the Japanese art form of full body decorative tattoo,
which developed during the Edo Period (1600 – 1868)-
is practiced by renown master tattoo artist
His artistry is internationally celebrated
and clients come from across the globe to be inked
by the legendary master.
Horiyoshi III has exhibited his drawings / paintings
in galleries around the world.
He has also donated several of his artwork to
Buddhist temples throughout Japan.
(image from japansubculture.com):
Horiyoshi III, discussing his work on body canvas
The fundamental of the iconography employed by Horiyoshi III
is of traditional Japanese imagery-
executed with an elegant, detailed hand.
Yet, Irezumi is not readily embraced
by the greater portion of Japanese society
for it is has been historically associated as a mark of the “Yakuza”-
the Japanese crime gangs / families.
Many with Irezumi tattoos are prohibited from
entering certain business venues
(restaurants, offices, sports centres)-
and are even denied job / career opportunities as a result of a general
conception of tattoos as symbol of gang / criminal affiliation.
Master Horiyoshi III, himself once part of Yakuza
has undertaken to change these long-established negative beliefs.
His intention is to elevate fully Irezumi as an art form,
worthy of appreciation of its merit as such.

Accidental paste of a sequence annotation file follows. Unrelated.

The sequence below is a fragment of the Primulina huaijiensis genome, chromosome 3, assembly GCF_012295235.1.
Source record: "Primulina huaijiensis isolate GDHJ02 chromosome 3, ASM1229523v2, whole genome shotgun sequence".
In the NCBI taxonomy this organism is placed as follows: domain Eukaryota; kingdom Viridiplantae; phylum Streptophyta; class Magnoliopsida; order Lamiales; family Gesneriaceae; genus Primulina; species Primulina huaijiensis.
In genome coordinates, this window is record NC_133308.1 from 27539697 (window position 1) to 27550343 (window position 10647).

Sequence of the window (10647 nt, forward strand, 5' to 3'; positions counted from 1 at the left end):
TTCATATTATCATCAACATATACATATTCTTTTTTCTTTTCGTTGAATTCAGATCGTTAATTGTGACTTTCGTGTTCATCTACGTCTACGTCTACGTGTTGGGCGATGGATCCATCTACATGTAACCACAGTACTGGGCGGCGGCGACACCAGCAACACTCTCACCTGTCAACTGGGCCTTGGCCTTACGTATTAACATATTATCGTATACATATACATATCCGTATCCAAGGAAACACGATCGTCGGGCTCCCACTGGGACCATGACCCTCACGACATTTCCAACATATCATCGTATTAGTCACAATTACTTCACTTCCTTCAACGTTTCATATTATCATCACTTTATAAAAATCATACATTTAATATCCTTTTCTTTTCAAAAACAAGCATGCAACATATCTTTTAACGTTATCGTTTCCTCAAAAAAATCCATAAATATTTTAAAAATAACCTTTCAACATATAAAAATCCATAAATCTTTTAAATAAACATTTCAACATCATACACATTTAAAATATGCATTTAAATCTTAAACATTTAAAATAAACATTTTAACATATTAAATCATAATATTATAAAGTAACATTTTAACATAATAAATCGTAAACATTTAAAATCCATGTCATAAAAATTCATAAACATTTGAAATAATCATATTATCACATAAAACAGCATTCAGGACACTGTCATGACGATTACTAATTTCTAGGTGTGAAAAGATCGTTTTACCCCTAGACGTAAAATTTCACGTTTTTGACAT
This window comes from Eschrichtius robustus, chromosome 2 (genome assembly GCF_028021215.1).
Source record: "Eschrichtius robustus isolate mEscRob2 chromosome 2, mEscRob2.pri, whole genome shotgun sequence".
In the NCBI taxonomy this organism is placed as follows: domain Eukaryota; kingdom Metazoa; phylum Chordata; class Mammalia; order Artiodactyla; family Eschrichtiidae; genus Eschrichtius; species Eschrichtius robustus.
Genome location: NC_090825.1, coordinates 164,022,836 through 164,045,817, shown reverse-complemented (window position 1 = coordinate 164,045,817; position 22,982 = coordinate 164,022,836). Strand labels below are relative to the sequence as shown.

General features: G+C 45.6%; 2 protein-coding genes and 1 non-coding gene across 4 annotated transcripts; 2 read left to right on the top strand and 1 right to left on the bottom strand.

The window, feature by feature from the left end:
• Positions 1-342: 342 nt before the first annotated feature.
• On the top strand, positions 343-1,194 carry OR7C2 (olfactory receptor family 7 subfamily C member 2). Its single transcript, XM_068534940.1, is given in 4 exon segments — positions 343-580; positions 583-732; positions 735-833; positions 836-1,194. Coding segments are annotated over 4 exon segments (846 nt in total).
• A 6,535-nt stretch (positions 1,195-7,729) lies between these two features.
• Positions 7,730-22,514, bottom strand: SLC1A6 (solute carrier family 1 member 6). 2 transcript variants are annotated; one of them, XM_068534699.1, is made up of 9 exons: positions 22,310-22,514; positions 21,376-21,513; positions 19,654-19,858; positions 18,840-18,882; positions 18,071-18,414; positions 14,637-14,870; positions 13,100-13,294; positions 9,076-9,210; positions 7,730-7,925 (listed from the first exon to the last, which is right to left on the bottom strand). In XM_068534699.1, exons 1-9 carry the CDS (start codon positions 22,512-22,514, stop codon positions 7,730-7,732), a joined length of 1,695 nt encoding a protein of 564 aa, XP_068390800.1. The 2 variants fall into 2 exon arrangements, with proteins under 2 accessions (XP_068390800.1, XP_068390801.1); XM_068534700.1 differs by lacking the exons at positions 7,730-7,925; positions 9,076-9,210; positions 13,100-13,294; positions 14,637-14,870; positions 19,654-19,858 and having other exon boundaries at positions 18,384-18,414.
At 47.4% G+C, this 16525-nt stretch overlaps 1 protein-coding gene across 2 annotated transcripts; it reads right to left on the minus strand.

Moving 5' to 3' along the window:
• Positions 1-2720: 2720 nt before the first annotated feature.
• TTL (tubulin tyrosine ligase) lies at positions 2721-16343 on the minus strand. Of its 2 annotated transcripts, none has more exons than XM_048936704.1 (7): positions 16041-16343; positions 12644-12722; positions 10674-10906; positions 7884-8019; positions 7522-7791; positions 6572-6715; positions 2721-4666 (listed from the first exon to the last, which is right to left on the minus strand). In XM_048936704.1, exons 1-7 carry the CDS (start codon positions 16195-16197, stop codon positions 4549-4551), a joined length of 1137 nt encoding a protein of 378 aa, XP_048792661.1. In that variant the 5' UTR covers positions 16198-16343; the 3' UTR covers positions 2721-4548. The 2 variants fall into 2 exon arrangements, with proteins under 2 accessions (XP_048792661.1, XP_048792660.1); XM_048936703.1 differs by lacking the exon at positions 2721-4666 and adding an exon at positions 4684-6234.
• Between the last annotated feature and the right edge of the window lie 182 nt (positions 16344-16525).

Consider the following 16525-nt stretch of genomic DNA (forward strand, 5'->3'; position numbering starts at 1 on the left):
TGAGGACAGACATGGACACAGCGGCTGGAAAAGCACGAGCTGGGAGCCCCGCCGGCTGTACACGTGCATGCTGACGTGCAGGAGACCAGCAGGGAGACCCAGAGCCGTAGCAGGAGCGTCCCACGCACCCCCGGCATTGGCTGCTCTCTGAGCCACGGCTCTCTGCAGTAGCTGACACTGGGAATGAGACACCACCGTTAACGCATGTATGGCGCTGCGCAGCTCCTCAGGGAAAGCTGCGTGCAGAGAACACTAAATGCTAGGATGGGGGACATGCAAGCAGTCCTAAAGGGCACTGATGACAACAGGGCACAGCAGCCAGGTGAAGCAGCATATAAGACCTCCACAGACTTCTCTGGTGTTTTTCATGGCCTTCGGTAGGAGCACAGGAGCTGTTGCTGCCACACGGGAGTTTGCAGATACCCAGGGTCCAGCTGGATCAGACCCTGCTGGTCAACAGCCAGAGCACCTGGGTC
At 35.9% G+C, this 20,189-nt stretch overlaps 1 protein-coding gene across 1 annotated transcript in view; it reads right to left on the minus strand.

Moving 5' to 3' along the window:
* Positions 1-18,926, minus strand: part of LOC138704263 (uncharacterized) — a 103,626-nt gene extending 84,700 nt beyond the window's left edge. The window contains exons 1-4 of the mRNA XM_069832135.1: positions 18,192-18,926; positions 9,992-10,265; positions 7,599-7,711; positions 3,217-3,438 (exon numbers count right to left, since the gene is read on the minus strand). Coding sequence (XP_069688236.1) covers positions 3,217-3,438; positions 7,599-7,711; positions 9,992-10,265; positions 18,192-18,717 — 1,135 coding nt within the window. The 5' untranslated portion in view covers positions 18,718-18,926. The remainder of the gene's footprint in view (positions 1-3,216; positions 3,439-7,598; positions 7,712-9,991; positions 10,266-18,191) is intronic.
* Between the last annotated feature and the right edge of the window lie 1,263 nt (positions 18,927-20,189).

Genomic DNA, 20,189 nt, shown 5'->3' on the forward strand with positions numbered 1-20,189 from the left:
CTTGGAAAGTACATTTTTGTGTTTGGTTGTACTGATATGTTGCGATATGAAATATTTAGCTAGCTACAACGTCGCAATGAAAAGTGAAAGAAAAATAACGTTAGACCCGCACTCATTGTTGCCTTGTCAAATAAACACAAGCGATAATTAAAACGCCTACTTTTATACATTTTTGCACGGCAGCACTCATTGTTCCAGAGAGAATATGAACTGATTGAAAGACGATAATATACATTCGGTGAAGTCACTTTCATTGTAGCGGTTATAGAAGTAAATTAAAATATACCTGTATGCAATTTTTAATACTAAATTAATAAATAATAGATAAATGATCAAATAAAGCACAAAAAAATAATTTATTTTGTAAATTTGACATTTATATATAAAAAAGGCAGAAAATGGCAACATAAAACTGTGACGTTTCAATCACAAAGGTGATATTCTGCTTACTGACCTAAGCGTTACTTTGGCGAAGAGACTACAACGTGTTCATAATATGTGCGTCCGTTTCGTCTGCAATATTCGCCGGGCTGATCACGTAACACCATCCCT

To this end, in 2000 he founded
The Yokohama Tattoo Museum (Yokohama, Japan).
(image from pinterest):
The collection is composed of pieces from Horiyoshi III’s
personal acquisitions and own drawings / paintings
as well as items of traditional Japanese
tattoo accoutrements (instruments of the art)
and prints from various historical periods.
All pieces displayed serve to chronicle the history of Japanese tattoo art.
In addition, there are works by other noted
internationally recognised tattoo artists
including Ed Hardy, among others.
(image from japantimes.com):
Illustration of a foreigner getting tattooed in Nagasaki, Japan (1882)
on display at Yokohama Tattoo Museum
His is a seemingly daunting task,
for although tattoo artistry is greatly admired in the West,
officially the Japanese government remains suspicious
of this sub-cultural movement.
However, Horiyoshi III appears determined to bring acceptance of
Irezumi into the mainstream.
His eponymous fashion label, Horiyoshi III
is definitely a solid step in that direction.